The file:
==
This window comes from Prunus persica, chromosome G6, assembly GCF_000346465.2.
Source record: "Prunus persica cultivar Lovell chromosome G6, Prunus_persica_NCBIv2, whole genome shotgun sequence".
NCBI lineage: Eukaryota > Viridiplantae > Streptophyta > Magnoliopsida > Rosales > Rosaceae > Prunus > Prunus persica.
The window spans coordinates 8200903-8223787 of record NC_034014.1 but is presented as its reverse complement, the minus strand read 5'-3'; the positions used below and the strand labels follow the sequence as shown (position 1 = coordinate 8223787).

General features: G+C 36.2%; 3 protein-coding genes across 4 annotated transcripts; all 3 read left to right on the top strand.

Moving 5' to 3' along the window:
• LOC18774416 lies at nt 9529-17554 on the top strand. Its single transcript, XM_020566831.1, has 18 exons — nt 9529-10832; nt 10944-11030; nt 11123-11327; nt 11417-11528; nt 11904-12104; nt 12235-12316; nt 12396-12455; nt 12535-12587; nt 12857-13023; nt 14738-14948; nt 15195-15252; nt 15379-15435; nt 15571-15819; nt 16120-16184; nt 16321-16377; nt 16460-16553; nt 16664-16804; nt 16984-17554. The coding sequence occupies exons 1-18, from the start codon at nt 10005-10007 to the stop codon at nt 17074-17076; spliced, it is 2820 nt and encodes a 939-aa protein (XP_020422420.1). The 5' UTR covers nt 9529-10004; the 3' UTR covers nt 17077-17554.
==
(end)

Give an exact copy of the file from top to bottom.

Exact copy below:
This window comes from Prunus persica, chromosome G6, assembly GCF_000346465.2.
Source record: "Prunus persica cultivar Lovell chromosome G6, Prunus_persica_NCBIv2, whole genome shotgun sequence".
NCBI lineage: Eukaryota > Viridiplantae > Streptophyta > Magnoliopsida > Rosales > Rosaceae > Prunus > Prunus persica.
The window spans coordinates 8200903-8223787 of record NC_034014.1 but is presented as its reverse complement, the minus strand read 5'-3'; the positions used below and the strand labels follow the sequence as shown (position 1 = coordinate 8223787).

General features: G+C 36.2%; 3 protein-coding genes across 4 annotated transcripts; all 3 read left to right on the top strand.

Moving 5' to 3' along the window:
• LOC18774416 lies at nt 9529-17554 on the top strand. Its single transcript, XM_020566831.1, has 18 exons — nt 9529-10832; nt 10944-11030; nt 11123-11327; nt 11417-11528; nt 11904-12104; nt 12235-12316; nt 12396-12455; nt 12535-12587; nt 12857-13023; nt 14738-14948; nt 15195-15252; nt 15379-15435; nt 15571-15819; nt 16120-16184; nt 16321-16377; nt 16460-16553; nt 16664-16804; nt 16984-17554. The coding sequence occupies exons 1-18, from the start codon at nt 10005-10007 to the stop codon at nt 17074-17076; spliced, it is 2820 nt and encodes a 939-aa protein (XP_020422420.1). The 5' UTR covers nt 9529-10004; the 3' UTR covers nt 17077-17554.